The small town of Tercan lies half way between Erzincan and Erzurum and is situated in delightful upland scenery (see the first photo below for a view over the town). Because Tercan has a few monuments of its own, a visit of half a day, or even an overnight stay, is justified. However, Tercan’s most interesting survival from the past is Aprank, about 15 kms to the south-west. To reach Aprank you have to hire a taxi or undertake a long but scenically rewarding walk (if you walk, I am confident you will be offered a lift at least part of the way). As the photos below confirm, the trip is extremely worthwhile.
The ruins of Aprank comprise of two separate but interrelated parts. The main ruin is a monastic church once enclosed by a rectangular compound of high stone walls, substantial sections of which survive. The compound is on a sloping site adding to its interest and uniqueness. The second part of the site, on a rocky outcrop above the compound, consists of a small chapel with two remarkably tall and intricately carved khatchkars (Armenian for “stone crosses”).
During the 19th century, Aprank was called the Monastery of St. David. Aprank, the name by which the monastery is now known locally, derives from “aparank”, the Armenian word for “palace”. Before 1915, Aprank was also the name of a large village in the valley below the monastery. The village had about fifty Armenian households and a church. The village is now called Ucpinar. Ucpimar has shrunk in size and is now inhabited by Kurds.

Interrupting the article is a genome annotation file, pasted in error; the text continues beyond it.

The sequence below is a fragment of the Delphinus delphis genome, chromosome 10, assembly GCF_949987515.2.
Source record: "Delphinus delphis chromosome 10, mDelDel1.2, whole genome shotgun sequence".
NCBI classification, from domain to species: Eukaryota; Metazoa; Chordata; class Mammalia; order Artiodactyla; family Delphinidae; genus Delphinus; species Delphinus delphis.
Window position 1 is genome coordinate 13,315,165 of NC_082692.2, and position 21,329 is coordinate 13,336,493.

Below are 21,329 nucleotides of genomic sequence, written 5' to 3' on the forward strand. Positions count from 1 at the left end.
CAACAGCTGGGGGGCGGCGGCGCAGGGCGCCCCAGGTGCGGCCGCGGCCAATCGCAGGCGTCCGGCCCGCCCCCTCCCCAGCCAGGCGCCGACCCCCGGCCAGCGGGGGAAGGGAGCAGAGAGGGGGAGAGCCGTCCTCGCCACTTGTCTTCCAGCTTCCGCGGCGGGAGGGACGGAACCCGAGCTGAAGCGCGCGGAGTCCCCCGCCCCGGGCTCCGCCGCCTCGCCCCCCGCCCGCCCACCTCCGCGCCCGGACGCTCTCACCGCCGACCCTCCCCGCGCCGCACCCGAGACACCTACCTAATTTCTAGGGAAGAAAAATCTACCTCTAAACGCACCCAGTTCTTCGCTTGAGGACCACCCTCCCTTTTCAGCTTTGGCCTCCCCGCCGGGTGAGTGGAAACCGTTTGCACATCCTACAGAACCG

N.B. Here is some useful background information for teachers (and, indeed, others) who may wish to use the post for educational purposes.
The monastery featured in the photos below belonged to the Armenian Apostolic Church, a church which in the old days used to be misleadingly called “monophysite”. The churches most often deemed “monophysite” (Christ has one nature, the divine) are the Armenian Apostolic, the Coptic, the Ethiopian Orthodox and the Syriac Orthodox churches. These churches are distinct from the “dyophysite/diaphysite” churches (the Protestant, the Roman Catholic and the “mainstream” Orthodox churches such as the Greek, the Russian and the Serbian Orthodox churches) which subscribe to the idea that Christ has two natures, the divine and the human.
However, the Armenian Apostolic, the Coptic, the Ethiopian Orthodox and the Syriac Orthodox churches are better described as “miaphysite”. The “miaphysite” doctrine derives from Cyril of Alexandria who described Christ as being of one incarnate nature in whom both the divine and the human are united. While the prefix “mono” refers to a singular one, the prefix “mia” refers to a compound one.
The “dyophysite/diaphysite” concept of Jesus can be equated to a glass containing oil and water (the two natures, the divine and the human, are present in Jesus, but do not mix), while the “miaphysite” concept of Jesus can be equated to a glass containing wine and water (the two natures, the divine and the human, mix).